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I have a file containing 100000 lines like this

1 0110100010010101
2 1000010010111001
3 1000011001111000
10 1011110000111110
123 0001000000100001

I would like to know how can I display efficiently just the second field by adding whitespaces between characters.

0 1 1 0 1 0 0 0 1 0 0 1 0 1 0 1
1 0 0 0 0 1 0 0 1 0 1 1 1 0 0 1
1 0 0 0 0 1 1 0 0 1 1 1 1 0 0 0
1 0 1 1 1 1 0 0 0 0 1 1 1 1 1 0
0 0 0 1 0 0 0 0 0 0 1 0 0 0 0 1

One solution would be to get the second column with awk and then add the whitespaces using sed. But as the file is too long I would like to avoid using pipes. Then I'm wondering if I can do that by just using awk.

Thanks in advance

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5 Answers 5

up vote 2 down vote accepted

is this ok?

awk '{gsub(/./,"& ",$2);print $2}' yourFile

example

kent$  echo "1 0110100010010101
2 1000010010111001
3 1000011001111000"|awk '{gsub(/./,"& ",$2);print $2}'
0 1 1 0 1 0 0 0 1 0 0 1 0 1 0 1 
1 0 0 0 0 1 0 0 1 0 1 1 1 0 0 1 
1 0 0 0 0 1 1 0 0 1 1 1 1 0 0 0

update

more than 2 digits in 1st column won't work? I didn't get it:

kent$  echo "133 0110100010010101
233 1000010010111001
333 1000011001111000"|awk '{gsub(/./,"& ",$2);print $2}'
0 1 1 0 1 0 0 0 1 0 0 1 0 1 0 1 
1 0 0 0 0 1 0 0 1 0 1 1 1 0 0 1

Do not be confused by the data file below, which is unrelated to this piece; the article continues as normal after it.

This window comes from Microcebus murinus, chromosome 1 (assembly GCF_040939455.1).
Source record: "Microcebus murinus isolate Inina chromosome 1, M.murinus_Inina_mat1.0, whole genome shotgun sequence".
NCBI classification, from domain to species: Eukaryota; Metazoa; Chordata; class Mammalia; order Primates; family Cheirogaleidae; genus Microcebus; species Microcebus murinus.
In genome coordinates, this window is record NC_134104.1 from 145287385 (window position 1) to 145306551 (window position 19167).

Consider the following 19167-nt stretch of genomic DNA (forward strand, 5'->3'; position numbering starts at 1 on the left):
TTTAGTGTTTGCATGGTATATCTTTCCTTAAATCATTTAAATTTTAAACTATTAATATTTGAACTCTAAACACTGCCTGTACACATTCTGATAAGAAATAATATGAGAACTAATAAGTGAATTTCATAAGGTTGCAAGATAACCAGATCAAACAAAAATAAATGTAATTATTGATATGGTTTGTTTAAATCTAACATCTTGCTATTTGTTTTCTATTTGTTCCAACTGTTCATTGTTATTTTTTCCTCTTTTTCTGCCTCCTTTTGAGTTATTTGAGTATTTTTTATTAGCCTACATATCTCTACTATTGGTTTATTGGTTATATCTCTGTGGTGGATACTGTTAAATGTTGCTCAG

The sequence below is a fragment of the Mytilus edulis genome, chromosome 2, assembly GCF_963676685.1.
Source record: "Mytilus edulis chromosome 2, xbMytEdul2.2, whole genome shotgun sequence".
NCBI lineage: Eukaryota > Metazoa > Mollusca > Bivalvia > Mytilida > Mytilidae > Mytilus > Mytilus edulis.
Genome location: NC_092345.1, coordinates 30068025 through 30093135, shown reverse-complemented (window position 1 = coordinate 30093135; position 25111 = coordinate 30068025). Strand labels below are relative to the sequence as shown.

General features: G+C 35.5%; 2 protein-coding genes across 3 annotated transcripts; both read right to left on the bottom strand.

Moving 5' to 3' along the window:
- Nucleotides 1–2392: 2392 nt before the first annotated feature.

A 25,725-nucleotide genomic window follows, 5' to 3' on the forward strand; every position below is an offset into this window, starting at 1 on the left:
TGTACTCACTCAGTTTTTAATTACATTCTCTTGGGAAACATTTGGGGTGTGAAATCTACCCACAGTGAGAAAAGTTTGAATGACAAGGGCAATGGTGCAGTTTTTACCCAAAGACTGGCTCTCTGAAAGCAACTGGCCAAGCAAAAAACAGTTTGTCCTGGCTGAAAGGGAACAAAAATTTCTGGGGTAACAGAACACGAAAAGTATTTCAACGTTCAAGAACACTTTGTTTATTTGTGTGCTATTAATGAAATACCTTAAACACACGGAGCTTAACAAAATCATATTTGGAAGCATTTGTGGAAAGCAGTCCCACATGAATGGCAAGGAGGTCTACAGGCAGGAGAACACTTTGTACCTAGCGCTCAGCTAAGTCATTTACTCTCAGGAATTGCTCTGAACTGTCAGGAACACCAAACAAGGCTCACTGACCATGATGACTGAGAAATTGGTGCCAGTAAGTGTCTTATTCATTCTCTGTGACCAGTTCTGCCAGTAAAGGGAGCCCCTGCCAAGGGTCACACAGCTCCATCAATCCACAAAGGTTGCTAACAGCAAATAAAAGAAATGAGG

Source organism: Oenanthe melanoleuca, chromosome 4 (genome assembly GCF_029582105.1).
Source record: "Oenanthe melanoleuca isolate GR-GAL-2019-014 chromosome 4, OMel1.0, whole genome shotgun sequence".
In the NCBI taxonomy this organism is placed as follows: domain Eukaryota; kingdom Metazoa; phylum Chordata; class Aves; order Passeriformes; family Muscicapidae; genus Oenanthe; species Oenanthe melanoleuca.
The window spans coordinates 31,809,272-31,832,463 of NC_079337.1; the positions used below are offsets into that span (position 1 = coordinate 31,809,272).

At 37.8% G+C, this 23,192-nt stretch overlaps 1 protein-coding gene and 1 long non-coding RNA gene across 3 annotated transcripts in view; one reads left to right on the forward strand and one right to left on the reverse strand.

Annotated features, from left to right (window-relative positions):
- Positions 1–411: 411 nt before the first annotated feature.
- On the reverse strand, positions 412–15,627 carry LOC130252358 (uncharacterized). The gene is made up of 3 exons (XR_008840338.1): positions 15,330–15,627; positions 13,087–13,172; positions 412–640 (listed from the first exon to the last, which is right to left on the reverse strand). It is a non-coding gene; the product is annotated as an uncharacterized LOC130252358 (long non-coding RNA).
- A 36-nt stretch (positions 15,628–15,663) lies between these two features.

1 0 0 0 0 1 1 0 0 1 1 1 1 0 0 0 


gsub(/./,"& ", $2)

1 /./  match any single character
2 "& " & here means the matched string, in this case, each character
3 $2   column 2

so it means, replace each character in 2nd column into the character itself + " ".
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Thank you for your answer. But I forgot to mention that the first column contains values with more than two digits. Then I think that it would not work. –  saloua Oct 5 '12 at 13:15
    
@tuxworker 2 digits should work too, see update. –  Kent Oct 5 '12 at 13:17
    
could you please explain the meaning of used regular expressions in gsub(/./,"& ",$2) –  saloua Oct 5 '12 at 13:22
    
@tuxworker added –  Kent Oct 5 '12 at 13:26

One way using only awk:

awk '{ gsub( /./, "& ", $2 ); print $2; }' infile

That yields:

0 1 1 0 1 0 0 0 1 0 0 1 0 1 0 1 
1 0 0 0 0 1 0 0 1 0 1 1 1 0 0 1 
1 0 0 0 0 1 1 0 0 1 1 1 1 0 0 0

EDIT: Kent and I gave the same implementation, so, for this answer to be a bit more useful, I will add the sed one:

sed -e 's/^[^ ]* *//; s/./& /g' infile
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sed solution.

sed 's/.* //;s/\(.\)/\1 /g'

It adds an extra space at the end of each line. Add ;s/ $// to the expression to remove it.

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Just adding a sed alternative:

sed -e 's/^.* *//;s/./& /g;s/ $//' file

Three comands:

  1. Remove the characters and spaces on the start of the line
  2. Replace everycharacter with itself followed by a space
  3. (Optional) Remove the trailing space at the end of the line
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This might work for you (GNU sed):

sed 's/^\S*\s*//;s/\B/ /g' /file
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